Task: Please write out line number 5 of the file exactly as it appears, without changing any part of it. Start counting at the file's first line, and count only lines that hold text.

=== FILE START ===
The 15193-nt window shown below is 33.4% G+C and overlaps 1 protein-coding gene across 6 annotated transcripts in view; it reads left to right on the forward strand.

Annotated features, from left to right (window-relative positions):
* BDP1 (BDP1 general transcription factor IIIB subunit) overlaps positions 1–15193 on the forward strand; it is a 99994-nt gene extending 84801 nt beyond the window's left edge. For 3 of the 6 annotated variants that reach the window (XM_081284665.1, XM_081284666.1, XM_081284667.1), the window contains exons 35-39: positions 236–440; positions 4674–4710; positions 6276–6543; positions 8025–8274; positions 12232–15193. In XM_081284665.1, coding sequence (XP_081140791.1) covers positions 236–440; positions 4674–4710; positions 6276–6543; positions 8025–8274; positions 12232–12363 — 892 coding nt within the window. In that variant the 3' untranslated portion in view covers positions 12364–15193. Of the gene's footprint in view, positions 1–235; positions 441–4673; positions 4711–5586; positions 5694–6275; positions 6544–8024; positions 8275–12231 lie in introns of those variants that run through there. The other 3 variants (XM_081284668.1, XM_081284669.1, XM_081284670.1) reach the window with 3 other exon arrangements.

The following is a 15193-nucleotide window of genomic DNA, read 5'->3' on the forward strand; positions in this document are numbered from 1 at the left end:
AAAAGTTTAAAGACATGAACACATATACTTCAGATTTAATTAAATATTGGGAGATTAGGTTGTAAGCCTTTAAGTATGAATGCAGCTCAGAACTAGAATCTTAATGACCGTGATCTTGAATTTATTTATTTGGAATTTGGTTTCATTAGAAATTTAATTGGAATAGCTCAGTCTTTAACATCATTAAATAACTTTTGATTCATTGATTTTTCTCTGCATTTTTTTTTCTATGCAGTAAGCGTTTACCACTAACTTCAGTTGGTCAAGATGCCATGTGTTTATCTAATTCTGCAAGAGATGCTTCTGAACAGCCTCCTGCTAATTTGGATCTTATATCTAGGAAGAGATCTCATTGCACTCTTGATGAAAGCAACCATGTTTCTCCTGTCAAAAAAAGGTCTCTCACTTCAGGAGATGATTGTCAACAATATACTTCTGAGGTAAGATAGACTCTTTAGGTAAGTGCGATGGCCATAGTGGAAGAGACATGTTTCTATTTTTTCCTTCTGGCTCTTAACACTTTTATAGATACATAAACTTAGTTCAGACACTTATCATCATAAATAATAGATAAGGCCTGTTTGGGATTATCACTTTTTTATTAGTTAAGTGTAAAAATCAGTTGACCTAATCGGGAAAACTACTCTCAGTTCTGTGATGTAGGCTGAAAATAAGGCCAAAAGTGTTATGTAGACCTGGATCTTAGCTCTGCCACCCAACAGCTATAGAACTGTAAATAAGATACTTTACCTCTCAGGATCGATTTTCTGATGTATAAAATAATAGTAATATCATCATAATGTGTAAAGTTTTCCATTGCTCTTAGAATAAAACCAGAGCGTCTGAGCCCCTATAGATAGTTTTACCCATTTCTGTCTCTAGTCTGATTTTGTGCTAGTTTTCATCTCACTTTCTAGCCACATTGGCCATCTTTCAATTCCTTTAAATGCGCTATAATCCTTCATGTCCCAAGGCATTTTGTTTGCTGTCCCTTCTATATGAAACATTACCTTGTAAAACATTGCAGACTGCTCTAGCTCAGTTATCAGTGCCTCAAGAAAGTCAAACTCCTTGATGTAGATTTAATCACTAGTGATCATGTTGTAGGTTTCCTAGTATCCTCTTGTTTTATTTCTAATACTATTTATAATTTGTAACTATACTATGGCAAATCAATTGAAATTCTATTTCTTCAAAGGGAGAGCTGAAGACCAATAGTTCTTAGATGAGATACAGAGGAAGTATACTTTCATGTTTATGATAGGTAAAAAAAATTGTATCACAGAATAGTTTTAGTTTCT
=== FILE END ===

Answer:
AAAAGTTTAAAGACATGAACACATATACTTCAGATTTAATTAAATATTGGGAGATTAGGTTGTAAGCCTTTAAGTATGAATGCAGCTCAGAACTAGAATCTTAATGACCGTGATCTTGAATTTATTTATTTGGAATTTGGTTTCATTAGAAATTTAATTGGAATAGCTCAGTCTTTAACATCATTAAATAACTTTTGATTCATTGATTTTTCTCTGCATTTTTTTTTCTATGCAGTAAGCGTTTACCACTAACTTCAGTTGGTCAAGATGCCATGTGTTTATCTAATTCTGCAAGAGATGCTTCTGAACAGCCTCCTGCTAATTTGGATCTTATATCTAGGAAGAGATCTCATTGCACTCTTGATGAAAGCAACCATGTTTCTCCTGTCAAAAAAAGGTCTCTCACTTCAGGAGATGATTGTCAACAATATACTTCTGAGGTAAGATAGACTCTTTAGGTAAGTGCGATGGCCATAGTGGAAGAGACATGTTTCTATTTTTTCCTTCTGGCTCTTAACACTTTTATAGATACATAAACTTAGTTCAGACACTTATCATCATAAATAATAGATAAGGCCTGTTTGGGATTATCACTTTTTTATTAGTTAAGTGTAAAAATCAGTTGACCTAATCGGGAAAACTACTCTCAGTTCTGTGATGTAGGCTGAAAATAAGGCCAAAAGTGTTATGTAGACCTGGATCTTAGCTCTGCCACCCAACAGCTATAGAACTGTAAATAAGATACTTTACCTCTCAGGATCGATTTTCTGATGTATAAAATAATAGTAATATCATCATAATGTGTAAAGTTTTCCATTGCTCTTAGAATAAAACCAGAGCGTCTGAGCCCCTATAGATAGTTTTACCCATTTCTGTCTCTAGTCTGATTTTGTGCTAGTTTTCATCTCACTTTCTAGCCACATTGGCCATCTTTCAATTCCTTTAAATGCGCTATAATCCTTCATGTCCCAAGGCATTTTGTTTGCTGTCCCTTCTATATGAAACATTACCTTGTAAAACATTGCAGACTGCTCTAGCTCAGTTATCAGTGCCTCAAGAAAGTCAAACTCCTTGATGTAGATTTAATCACTAGTGATCATGTTGTAGGTTTCCTAGTATCCTCTTGTTTTATTTCTAATACTATTTATAATTTGTAACTATACTATGGCAAATCAATTGAAATTCTATTTCTTCAAAGGGAGAGCTGAAGACCAATAGTTCTTAGATGAGATACAGAGGAAGTATACTTTCATGTTTATGATAGGTAAAAAAAATTGTATCACAGAATAGTTTTAGTTTCT